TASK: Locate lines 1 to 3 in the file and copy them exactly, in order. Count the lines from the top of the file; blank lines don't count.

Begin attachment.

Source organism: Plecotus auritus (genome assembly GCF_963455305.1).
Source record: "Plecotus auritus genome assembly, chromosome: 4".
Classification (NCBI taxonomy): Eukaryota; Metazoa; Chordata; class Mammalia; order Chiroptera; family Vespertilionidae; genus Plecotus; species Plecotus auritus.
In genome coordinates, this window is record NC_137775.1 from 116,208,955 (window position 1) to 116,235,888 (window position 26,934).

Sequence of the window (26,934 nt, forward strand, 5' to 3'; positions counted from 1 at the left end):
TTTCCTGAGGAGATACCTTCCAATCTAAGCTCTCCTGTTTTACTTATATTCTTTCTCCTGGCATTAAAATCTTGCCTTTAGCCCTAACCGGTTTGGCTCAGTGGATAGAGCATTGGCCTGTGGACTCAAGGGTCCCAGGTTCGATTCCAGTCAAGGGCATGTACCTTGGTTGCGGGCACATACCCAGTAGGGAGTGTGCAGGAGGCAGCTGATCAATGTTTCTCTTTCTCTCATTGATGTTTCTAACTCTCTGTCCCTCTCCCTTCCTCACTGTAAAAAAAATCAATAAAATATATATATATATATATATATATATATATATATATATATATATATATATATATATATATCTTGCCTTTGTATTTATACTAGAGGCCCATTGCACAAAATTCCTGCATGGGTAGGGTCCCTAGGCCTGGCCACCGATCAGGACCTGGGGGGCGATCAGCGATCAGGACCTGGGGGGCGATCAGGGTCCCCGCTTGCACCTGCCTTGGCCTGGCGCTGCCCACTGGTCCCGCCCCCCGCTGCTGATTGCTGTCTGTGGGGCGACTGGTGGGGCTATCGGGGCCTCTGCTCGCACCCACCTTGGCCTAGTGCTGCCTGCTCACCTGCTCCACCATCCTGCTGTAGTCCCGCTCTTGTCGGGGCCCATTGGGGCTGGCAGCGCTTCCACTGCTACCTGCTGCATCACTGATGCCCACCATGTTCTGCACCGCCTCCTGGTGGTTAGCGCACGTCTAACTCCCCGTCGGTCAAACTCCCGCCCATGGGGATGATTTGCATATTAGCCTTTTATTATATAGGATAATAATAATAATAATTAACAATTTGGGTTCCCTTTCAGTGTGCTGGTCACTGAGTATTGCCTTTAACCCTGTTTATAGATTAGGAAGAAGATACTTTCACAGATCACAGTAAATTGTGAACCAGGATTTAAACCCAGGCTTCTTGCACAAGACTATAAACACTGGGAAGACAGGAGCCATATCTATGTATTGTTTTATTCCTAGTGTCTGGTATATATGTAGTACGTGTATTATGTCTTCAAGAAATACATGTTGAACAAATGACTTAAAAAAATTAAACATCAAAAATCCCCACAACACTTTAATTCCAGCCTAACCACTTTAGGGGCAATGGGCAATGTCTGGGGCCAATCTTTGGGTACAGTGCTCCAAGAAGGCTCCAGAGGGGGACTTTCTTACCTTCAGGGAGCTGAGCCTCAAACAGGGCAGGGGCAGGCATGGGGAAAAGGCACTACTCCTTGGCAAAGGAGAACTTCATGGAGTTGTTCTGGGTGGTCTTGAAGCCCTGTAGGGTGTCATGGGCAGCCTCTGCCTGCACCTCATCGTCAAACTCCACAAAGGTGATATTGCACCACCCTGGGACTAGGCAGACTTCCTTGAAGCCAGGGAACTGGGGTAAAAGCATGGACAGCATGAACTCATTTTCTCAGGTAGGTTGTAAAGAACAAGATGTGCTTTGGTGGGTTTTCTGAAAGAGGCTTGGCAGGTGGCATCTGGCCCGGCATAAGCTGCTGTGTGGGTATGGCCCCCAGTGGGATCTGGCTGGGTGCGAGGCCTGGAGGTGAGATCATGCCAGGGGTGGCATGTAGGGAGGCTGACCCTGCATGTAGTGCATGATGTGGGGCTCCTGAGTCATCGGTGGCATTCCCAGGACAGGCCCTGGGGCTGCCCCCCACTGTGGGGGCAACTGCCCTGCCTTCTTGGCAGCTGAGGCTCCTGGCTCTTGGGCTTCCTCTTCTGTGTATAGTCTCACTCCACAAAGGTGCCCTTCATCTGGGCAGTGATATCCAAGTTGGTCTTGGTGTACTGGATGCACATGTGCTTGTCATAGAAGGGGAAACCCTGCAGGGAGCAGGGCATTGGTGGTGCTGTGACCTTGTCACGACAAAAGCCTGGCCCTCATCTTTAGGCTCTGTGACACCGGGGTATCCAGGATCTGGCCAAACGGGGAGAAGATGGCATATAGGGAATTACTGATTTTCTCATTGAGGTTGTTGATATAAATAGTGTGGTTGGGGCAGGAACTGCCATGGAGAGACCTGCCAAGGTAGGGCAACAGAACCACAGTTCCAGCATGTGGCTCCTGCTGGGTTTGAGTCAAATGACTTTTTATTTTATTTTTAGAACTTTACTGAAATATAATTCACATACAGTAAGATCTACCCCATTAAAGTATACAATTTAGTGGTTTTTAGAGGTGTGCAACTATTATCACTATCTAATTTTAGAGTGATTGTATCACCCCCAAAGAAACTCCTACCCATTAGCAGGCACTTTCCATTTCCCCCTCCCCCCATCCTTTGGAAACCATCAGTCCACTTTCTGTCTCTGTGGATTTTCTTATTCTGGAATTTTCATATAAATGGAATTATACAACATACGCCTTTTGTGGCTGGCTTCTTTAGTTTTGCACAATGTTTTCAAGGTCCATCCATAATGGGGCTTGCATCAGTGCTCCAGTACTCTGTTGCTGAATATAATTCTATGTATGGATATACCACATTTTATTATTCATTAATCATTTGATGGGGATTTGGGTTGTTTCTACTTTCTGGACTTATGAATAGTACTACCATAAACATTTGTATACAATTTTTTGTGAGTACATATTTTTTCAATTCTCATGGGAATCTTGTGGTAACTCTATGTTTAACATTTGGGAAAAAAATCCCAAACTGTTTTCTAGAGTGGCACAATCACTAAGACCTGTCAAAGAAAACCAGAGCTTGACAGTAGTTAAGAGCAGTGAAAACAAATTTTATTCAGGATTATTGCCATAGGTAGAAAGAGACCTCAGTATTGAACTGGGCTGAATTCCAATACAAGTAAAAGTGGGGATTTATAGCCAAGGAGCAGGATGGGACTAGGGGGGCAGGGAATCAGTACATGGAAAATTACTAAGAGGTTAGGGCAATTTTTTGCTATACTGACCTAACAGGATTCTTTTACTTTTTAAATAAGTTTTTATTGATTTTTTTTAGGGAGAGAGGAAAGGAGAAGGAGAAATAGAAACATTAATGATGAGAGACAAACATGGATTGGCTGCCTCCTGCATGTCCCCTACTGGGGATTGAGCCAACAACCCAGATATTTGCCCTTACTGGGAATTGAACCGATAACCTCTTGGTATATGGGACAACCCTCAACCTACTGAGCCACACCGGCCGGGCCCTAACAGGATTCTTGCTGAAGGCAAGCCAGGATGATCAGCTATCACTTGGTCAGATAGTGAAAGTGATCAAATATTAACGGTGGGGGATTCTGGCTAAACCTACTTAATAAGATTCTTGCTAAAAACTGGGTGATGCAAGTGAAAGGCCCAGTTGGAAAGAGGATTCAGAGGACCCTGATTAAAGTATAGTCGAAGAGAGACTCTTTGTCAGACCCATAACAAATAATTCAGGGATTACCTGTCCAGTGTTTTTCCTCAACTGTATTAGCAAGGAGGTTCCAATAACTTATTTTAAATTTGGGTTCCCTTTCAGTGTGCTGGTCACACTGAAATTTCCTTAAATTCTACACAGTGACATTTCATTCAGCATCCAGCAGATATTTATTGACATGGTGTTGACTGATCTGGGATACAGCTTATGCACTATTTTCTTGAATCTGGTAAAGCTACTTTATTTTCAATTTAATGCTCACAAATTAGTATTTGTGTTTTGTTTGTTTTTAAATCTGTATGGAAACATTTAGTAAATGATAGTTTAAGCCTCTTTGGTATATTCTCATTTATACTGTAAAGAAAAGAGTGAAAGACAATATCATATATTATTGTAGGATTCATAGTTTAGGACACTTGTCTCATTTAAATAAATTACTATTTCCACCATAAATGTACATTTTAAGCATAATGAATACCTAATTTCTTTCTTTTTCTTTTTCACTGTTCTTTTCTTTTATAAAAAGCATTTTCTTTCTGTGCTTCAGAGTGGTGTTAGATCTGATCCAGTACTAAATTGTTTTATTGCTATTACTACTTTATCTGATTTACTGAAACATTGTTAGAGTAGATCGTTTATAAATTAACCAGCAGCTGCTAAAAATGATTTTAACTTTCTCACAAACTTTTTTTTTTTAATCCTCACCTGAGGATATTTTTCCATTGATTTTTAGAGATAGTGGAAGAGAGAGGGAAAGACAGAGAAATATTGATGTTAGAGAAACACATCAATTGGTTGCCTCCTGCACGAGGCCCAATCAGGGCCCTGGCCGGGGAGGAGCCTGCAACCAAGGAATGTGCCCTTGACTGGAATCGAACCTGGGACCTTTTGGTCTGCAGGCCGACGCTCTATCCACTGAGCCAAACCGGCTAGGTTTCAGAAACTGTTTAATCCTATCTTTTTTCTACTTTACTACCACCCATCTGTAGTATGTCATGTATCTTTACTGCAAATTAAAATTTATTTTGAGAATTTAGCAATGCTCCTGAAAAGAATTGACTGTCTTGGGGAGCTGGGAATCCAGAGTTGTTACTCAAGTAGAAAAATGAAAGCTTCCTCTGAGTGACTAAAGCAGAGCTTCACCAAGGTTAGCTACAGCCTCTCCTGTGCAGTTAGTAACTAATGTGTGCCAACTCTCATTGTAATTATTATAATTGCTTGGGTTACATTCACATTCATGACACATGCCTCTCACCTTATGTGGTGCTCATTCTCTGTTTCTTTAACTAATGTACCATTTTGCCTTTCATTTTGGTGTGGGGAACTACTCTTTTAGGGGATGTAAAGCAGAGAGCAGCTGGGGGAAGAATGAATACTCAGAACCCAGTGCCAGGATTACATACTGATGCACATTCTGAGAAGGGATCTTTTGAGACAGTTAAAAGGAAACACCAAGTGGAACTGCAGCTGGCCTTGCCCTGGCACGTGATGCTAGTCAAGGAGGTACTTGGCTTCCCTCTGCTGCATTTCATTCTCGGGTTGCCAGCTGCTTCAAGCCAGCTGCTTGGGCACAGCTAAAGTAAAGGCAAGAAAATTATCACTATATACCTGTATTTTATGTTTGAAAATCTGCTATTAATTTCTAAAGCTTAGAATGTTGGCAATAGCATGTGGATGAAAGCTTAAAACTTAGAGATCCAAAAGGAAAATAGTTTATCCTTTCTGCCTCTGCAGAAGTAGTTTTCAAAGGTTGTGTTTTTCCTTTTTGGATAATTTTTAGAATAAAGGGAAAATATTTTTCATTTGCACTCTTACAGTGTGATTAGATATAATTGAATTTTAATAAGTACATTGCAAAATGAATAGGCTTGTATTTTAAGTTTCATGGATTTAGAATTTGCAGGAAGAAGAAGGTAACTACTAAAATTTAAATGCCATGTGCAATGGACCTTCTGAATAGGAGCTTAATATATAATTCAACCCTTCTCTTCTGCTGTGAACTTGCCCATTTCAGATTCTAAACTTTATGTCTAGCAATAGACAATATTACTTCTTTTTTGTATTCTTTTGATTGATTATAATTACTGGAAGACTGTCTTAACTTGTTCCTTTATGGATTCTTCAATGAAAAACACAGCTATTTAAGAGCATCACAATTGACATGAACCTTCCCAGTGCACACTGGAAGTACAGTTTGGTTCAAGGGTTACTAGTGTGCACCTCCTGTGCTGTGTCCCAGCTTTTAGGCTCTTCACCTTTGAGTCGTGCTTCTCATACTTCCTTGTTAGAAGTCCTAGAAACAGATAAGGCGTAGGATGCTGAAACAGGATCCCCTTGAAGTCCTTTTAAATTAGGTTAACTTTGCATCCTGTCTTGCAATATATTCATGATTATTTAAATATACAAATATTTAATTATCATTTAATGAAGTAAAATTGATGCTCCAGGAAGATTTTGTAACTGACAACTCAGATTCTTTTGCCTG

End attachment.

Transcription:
Source organism: Plecotus auritus (genome assembly GCF_963455305.1).
Source record: "Plecotus auritus genome assembly, chromosome: 4".
Classification (NCBI taxonomy): Eukaryota; Metazoa; Chordata; class Mammalia; order Chiroptera; family Vespertilionidae; genus Plecotus; species Plecotus auritus.